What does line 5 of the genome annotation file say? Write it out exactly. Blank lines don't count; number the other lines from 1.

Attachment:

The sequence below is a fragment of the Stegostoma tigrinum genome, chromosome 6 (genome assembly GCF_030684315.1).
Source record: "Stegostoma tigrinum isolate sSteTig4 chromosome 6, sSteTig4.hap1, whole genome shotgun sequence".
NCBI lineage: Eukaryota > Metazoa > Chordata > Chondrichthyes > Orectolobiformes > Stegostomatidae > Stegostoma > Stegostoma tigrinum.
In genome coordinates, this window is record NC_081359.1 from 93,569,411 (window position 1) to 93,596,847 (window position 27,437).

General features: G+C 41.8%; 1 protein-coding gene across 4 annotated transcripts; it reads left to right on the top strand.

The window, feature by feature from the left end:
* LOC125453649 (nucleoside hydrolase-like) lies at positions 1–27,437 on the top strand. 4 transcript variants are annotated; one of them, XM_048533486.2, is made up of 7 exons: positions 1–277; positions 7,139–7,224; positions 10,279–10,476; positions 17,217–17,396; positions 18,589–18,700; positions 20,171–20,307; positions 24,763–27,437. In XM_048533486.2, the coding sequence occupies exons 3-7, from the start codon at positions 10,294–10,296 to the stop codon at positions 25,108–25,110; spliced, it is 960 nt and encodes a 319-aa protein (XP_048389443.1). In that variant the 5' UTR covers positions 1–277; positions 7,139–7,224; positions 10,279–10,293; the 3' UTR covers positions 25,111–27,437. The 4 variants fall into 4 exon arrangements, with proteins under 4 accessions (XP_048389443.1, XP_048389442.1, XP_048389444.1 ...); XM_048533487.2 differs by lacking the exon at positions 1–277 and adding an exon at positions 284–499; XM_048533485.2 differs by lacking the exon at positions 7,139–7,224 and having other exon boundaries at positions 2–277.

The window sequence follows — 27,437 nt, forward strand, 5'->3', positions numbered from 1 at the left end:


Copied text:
General features: G+C 41.8%; 1 protein-coding gene across 4 annotated transcripts; it reads left to right on the top strand.